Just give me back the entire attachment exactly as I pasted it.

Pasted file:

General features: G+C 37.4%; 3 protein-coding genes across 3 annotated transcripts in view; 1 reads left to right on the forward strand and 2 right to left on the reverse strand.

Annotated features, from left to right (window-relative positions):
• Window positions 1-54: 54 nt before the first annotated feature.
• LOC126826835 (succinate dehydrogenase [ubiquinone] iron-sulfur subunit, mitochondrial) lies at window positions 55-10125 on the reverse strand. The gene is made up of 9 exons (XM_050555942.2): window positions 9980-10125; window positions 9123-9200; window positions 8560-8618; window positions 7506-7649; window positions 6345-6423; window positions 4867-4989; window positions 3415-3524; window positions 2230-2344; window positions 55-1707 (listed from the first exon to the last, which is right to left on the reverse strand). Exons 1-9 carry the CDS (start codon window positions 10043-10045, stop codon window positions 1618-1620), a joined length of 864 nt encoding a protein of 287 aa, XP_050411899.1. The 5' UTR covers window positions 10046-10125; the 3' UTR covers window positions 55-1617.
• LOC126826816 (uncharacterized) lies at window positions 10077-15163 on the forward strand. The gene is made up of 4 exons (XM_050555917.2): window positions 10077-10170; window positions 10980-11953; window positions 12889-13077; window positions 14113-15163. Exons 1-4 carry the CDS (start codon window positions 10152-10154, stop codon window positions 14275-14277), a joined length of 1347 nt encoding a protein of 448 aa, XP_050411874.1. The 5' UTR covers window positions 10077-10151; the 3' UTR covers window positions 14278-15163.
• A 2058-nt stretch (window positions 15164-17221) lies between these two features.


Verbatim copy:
General features: G+C 37.4%; 3 protein-coding genes across 3 annotated transcripts in view; 1 reads left to right on the forward strand and 2 right to left on the reverse strand.

Annotated features, from left to right (window-relative positions):
• Window positions 1-54: 54 nt before the first annotated feature.
• LOC126826835 (succinate dehydrogenase [ubiquinone] iron-sulfur subunit, mitochondrial) lies at window positions 55-10125 on the reverse strand. The gene is made up of 9 exons (XM_050555942.2): window positions 9980-10125; window positions 9123-9200; window positions 8560-8618; window positions 7506-7649; window positions 6345-6423; window positions 4867-4989; window positions 3415-3524; window positions 2230-2344; window positions 55-1707 (listed from the first exon to the last, which is right to left on the reverse strand). Exons 1-9 carry the CDS (start codon window positions 10043-10045, stop codon window positions 1618-1620), a joined length of 864 nt encoding a protein of 287 aa, XP_050411899.1. The 5' UTR covers window positions 10046-10125; the 3' UTR covers window positions 55-1617.
• LOC126826816 (uncharacterized) lies at window positions 10077-15163 on the forward strand. The gene is made up of 4 exons (XM_050555917.2): window positions 10077-10170; window positions 10980-11953; window positions 12889-13077; window positions 14113-15163. Exons 1-4 carry the CDS (start codon window positions 10152-10154, stop codon window positions 14275-14277), a joined length of 1347 nt encoding a protein of 448 aa, XP_050411874.1. The 5' UTR covers window positions 10077-10151; the 3' UTR covers window positions 14278-15163.
• A 2058-nt stretch (window positions 15164-17221) lies between these two features.